By: Bob Olson and Nathan Kanute
On May 29, 2013, the Nevada Supreme Court issued two decisions that all real estate lenders need to be aware of because they have the potential to eliminate the ability of a lender to recover a deficiency judgment from a guarantor.
In Nevada it is common for lenders to commence foreclosure proceedings and, at the same time, sue all guarantors that have waived the benefit of Nevada’s one-action rule for the full amount of the debt they guaranteed. Often the foreclosure sale will occur before lender obtains a judgment against the guarantor. In Lavi v. Eighth Judicial District Court, 130 Nev. Adv. Op. 38, 2014 WL 2428749 (May 29, 2014), the Nevada Supreme Court held that such a pre-foreclosure action against a guarantor was not a deficiency action within the meaning of Nevada’s anti-deficiency statutes. The strong dissent in Lavi argued that the pre-foreclosure complaint was sufficient and implied that the majority opinion created a trap for the unwary. In any event, all lenders that sue guarantors on real estate loans before the underlying foreclosure is completed should take affirmative steps to convert the guarantor action to a deficiency action within six months following the date of the foreclosure sale or risk losing recourse against the guarantor.
In the second case, Schleining v. Cap One, Inc., 130 Nev. Adv. Op. 36 (May 29, 2014), the guarantor, who was sued to recover a deficiency, alleged that he was released of liability under the guaranty because he was not given notice of the foreclosure sale in the manner required by NRS 107.095. The lender argued that the lack of notice did not release the guarantor from liability because he had previously waived the right to receive notice of the foreclosure proceedings and had notice of the foreclosure proceedings. The Nevada Supreme Court ruled for both parties; first for the guarantor by finding that NRS 40.453 prohibited a guarantor from waiving notice of foreclosure proceedings, but then for the lender when determining that substantial compliance with the notice requirement was sufficient and that this lender had substantially complied because the guarantor had notice of the foreclosure proceedings and was not prejudiced by the lack of formal notice. The dissent disagreed, primarily because the lender did not send any notice to the guarantor; thus, there was no attempt to comply with the notice requirements, let alone substantial compliance with those notice requirements. The take away from Schleining is that a lender should provide all guarantors and obligors with all required foreclosure notices or risk releasing them from the underlying obligation.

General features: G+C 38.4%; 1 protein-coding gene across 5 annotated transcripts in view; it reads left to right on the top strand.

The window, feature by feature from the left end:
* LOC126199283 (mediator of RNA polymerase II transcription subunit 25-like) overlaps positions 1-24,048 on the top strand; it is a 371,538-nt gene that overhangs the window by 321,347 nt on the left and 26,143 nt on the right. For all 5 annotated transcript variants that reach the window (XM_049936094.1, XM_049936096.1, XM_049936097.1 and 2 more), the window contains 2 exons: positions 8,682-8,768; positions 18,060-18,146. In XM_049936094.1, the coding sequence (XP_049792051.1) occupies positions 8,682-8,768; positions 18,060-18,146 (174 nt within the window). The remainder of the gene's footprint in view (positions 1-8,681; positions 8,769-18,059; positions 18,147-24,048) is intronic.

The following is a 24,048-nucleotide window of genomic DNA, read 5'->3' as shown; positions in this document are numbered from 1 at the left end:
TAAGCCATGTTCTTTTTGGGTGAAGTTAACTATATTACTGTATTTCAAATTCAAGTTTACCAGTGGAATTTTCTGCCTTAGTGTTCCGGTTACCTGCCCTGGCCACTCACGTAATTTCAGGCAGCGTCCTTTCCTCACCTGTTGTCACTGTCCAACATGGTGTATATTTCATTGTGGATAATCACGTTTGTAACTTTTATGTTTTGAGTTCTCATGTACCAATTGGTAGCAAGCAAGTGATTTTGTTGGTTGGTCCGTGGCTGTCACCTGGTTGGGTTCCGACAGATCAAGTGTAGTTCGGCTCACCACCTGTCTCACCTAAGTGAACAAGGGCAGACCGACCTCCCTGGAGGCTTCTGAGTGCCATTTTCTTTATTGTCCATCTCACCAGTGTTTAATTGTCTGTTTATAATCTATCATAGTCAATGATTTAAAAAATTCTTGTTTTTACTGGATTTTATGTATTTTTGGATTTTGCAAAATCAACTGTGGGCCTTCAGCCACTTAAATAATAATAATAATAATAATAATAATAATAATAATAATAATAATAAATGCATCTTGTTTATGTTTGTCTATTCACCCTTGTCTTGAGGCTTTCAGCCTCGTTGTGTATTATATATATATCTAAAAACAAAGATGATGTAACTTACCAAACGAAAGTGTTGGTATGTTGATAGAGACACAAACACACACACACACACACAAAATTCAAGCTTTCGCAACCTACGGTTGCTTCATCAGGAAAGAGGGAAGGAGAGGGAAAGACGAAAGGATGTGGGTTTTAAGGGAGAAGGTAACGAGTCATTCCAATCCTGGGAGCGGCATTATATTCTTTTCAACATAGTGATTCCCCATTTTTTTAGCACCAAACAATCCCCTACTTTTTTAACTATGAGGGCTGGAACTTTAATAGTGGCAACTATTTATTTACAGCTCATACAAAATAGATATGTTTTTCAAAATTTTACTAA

For a more detailed analysis of Lavi and Schleining, click here: